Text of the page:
Opinion: New York’s answer to the eviction crisis triggered by COVID-19 needs a successor

Opinion: New York’s answer to the eviction crisis triggered by COVID-19 needs a successor

It’s been a year since the nationwide eviction moratorium ended in January 2022, and although the ongoing economic effects of the COVID-19 pandemic are still with us, renters will lose another essential protection.

New York’s Emergency Rental Assistance Program is set to close its application process on January 20, 2023. This program has been a much-needed lifeline for renters, helping with the rental debt of over 22,000 renters across New York York. The program serves as an eviction protection, as applicants are protected by a stay that halts tenant eviction proceedings until the State Office of Temporary Assistance and Disability makes a decision on their application. An active stance not only prevents evictions, but postpones court dates, easing the strain on judicial resources. The closure of the program comes after months of extensions in hopes of renewing funding. With housing advocates overwhelmed by the scale and number of eviction cases going to court and New York City’s homeless shelters under historic strain, the sunset of the Emergency Rental Assistance Program will create a gap in the protection of tenants that governments should be eager to fill.

The pandemic disrupted business as usual in every aspect of public and private life, prompting activists and politicians to come up with bold proposals to match the scale of the crises at hand. The government responded to public pressure by expanding unemployment insurance and other benefits, sending out stimulus checks, and freezing payments on mortgages and student debt. Distressed tenants pushed for – and won – extraordinary interventions including a moratorium on evictions and large-scale funding to pay rent arrears.

While these measures were controversial, it is essential that New York housing policymakers and advocates remember that they worked and prevented even greater numbers of New Yorkers from becoming homeless or housing insecure. Recognizing the value of safe and stable housing in reducing exposure to disease, the Centers for Disease Control and Prevention instituted a nationwide ban on evictions in 2020 to slow the spread of COVID-19. Early research has supported their actions, with multiple studies showing increased rates of COVID-19 exposure and death in states where deportation moratoriums were lifted. Moreover, even before the pandemic, studies of the impacts of deportation have found a strong link between deportation and poor health outcomes, including substance abuse, more frequent need for emergency care, and higher mortality.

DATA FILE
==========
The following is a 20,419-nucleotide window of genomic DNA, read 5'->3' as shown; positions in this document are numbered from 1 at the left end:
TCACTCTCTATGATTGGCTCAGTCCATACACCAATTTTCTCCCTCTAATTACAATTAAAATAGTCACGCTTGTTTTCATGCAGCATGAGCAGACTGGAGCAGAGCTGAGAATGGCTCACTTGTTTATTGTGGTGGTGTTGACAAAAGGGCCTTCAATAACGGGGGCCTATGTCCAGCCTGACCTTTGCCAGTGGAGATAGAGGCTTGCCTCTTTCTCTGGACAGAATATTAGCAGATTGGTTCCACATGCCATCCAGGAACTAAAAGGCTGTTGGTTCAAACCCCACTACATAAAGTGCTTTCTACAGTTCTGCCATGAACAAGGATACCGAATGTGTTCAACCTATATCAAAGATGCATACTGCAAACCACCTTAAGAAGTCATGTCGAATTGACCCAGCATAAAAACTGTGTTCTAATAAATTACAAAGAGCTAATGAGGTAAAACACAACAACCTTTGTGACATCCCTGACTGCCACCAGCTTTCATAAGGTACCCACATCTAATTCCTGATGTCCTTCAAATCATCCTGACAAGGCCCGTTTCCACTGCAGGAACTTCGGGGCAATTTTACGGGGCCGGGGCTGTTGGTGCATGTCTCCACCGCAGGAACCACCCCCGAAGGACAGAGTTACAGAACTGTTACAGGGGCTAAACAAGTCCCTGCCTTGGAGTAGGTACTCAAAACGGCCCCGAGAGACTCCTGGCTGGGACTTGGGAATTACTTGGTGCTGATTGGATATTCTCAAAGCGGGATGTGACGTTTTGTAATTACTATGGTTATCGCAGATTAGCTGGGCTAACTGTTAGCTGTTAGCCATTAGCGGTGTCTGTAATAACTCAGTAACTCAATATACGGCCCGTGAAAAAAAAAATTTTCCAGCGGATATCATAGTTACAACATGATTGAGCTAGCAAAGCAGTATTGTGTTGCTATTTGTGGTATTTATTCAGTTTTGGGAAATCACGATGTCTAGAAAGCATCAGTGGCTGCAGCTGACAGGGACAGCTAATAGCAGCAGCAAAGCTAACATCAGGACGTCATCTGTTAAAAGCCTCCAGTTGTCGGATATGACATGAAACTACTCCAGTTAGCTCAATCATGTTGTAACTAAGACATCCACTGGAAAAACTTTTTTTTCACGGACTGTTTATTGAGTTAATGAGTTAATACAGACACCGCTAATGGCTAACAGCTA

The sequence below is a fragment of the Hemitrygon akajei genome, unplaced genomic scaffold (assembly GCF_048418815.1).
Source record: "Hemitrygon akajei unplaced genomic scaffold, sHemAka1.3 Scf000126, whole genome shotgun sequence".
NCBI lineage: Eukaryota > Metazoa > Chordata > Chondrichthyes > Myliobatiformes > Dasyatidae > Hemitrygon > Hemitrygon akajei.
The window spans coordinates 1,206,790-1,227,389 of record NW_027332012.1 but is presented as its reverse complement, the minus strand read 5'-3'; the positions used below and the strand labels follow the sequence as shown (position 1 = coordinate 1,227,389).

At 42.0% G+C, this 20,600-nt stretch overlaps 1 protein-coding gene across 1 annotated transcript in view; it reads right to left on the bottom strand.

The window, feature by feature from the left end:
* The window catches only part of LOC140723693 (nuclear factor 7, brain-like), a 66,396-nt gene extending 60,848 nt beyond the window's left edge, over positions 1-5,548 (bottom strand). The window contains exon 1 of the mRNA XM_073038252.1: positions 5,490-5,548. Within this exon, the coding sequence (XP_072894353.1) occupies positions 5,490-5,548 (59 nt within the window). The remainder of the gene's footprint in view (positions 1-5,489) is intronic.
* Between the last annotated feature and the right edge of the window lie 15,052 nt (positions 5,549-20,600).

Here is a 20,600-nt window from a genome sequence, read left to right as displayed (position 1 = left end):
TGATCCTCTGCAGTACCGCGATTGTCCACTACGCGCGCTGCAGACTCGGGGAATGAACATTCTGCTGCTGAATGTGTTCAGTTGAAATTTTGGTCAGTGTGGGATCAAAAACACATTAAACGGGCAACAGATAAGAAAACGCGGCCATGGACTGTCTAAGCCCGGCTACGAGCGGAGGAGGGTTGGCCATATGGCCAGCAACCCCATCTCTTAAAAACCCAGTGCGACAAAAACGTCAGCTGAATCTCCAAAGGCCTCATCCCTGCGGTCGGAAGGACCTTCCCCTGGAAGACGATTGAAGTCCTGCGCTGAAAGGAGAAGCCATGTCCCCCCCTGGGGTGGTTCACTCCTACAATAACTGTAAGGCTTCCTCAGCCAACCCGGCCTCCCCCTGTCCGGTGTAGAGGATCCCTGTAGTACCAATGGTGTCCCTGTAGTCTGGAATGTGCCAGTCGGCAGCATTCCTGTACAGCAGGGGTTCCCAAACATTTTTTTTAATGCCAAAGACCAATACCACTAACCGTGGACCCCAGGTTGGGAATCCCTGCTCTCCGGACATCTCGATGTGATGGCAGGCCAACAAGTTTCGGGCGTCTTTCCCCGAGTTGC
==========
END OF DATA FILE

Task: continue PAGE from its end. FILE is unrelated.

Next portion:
New York provided even stronger protections in the Tenant Safe Harbor Act of 2020, which delayed or prevented evictions for millions of renters who suffered coronavirus-related hardship. The state extended these protections many times while fighting both the deadly virus and the crises that spread in its wake, with the battle to control the pandemic raging alongside struggles for racial, social, and economic justice. Each potential expiration of the protections brought political conflict over renewal, but each successful extension increased the safety and security of New Yorkers who would otherwise face the dire conditions associated with evictions and debt judgments.

At Brooklyn Legal Services Corporation A, we served thousands of clients who faced financial hardship during the early months of the pandemic. These obstacles caused chain reactions that leave many of our customers vulnerable to this day. The loss of income coupled with increased childcare and medical expenses caused renters to drain their savings, taking away not only the means to pay rent, but also their ability to afford moving costs. While hundreds of these customers received a lifeline in the form of Emergency Rental Assistance Program assistance, many others remain on a thin edge of stability. Now, recent increases in the cost of living are pushing many families deeper into debt, with families forced to choose between increasingly expensive groceries and paying rent or other bills.

While many of the emergency protections created to address COVID-19 have expired, the human impact of the pandemic remains an urgent crisis. This crisis, which has already overlapped with other crises and systemic inequalities that preceded COVID-19, is now expected to be amplified by further economic shocks. Instead of cutting costs and closing defenses, elected officials should push for a renewed commitment to the safety and stability of New Yorkers.

The Emergency Rental Assistance program kept renters in their homes, helped landlords make their mortgage payments, and saved the scarce resources of our court system. It worked before, and it can work again. Whether New York expands the current program or creates another system that protects and helps tenants, closing the program’s application signals the opening of new opportunities for bold action. With courage and conviction, we can get through this crisis and the next, together.

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